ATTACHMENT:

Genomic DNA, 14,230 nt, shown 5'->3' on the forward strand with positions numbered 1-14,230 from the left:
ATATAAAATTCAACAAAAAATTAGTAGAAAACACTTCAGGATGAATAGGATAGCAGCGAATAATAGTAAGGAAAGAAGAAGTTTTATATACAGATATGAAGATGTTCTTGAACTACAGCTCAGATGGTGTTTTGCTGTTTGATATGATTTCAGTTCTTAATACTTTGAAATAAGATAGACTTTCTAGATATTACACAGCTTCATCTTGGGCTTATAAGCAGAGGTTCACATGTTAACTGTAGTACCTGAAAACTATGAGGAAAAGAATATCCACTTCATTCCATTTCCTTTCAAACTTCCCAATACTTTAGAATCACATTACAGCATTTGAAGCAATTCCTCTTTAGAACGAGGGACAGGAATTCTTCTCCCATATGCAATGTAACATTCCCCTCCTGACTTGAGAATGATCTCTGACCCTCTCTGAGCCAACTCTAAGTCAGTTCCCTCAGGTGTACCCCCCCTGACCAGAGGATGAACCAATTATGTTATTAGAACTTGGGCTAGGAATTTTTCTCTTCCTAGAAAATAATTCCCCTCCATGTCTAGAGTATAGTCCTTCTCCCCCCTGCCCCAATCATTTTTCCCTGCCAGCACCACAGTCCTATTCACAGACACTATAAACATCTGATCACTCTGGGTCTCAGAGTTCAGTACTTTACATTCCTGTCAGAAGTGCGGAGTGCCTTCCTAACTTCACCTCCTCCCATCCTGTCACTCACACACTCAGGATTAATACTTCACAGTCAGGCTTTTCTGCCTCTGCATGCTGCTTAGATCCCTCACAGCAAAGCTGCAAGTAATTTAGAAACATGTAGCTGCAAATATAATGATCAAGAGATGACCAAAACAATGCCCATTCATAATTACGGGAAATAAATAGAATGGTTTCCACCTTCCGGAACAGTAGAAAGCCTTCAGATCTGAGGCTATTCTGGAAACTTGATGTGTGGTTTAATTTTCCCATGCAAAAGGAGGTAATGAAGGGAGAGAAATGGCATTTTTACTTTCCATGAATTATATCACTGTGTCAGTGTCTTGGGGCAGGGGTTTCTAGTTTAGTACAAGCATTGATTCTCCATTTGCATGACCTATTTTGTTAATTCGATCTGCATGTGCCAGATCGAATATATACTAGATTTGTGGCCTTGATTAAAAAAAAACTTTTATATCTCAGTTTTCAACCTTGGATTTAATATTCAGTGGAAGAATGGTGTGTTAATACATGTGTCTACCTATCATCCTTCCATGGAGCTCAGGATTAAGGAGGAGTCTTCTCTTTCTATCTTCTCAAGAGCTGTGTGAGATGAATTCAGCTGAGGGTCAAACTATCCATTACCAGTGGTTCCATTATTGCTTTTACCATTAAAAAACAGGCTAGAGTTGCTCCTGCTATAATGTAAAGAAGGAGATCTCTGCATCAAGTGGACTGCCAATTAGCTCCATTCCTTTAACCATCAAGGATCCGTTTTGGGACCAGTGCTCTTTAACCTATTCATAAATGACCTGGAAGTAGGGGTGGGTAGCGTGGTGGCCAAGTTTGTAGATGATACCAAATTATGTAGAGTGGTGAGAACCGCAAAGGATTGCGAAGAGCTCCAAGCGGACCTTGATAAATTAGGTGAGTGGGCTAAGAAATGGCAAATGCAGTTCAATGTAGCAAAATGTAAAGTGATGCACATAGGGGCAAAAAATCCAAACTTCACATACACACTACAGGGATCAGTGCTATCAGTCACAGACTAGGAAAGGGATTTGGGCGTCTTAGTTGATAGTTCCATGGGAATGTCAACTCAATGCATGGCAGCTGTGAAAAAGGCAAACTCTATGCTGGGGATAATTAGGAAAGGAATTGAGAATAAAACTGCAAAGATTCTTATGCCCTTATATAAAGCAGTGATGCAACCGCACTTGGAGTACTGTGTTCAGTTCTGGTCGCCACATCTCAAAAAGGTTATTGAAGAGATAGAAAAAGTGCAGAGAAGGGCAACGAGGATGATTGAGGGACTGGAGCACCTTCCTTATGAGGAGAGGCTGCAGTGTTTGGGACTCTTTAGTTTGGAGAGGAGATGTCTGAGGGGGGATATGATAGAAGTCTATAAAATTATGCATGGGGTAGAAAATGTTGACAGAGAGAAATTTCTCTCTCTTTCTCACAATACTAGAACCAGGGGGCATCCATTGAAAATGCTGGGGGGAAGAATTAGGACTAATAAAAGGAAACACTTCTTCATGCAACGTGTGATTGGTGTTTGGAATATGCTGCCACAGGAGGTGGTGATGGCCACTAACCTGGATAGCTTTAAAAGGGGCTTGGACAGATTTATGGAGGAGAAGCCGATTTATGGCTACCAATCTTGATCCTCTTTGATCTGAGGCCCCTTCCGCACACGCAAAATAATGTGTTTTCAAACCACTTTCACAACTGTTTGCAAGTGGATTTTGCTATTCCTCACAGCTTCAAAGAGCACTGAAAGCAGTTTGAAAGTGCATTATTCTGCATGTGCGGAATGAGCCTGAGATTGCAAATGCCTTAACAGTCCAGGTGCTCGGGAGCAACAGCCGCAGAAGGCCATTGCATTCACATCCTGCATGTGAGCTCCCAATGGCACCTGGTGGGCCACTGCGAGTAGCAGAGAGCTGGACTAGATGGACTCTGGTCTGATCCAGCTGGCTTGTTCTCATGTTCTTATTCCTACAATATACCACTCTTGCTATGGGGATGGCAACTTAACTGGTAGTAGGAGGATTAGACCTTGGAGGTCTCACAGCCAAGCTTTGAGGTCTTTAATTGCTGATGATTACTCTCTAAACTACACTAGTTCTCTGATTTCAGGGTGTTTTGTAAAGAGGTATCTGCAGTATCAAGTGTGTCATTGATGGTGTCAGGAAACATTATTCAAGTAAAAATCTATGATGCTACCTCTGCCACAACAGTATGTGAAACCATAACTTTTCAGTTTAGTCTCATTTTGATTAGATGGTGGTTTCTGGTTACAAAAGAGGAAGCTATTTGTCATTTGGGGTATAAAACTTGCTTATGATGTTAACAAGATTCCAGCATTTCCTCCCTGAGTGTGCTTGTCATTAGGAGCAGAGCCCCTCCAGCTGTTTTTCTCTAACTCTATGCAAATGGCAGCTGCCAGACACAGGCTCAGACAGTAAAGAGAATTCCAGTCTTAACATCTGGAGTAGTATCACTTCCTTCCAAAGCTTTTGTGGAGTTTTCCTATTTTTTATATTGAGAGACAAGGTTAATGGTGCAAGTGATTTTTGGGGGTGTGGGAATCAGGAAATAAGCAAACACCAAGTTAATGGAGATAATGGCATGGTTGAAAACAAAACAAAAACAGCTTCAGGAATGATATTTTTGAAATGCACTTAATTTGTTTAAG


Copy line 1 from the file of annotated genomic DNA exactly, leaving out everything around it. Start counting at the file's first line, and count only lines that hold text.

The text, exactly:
Genomic DNA, 14,230 nt, shown 5'->3' on the forward strand with positions numbered 1-14,230 from the left: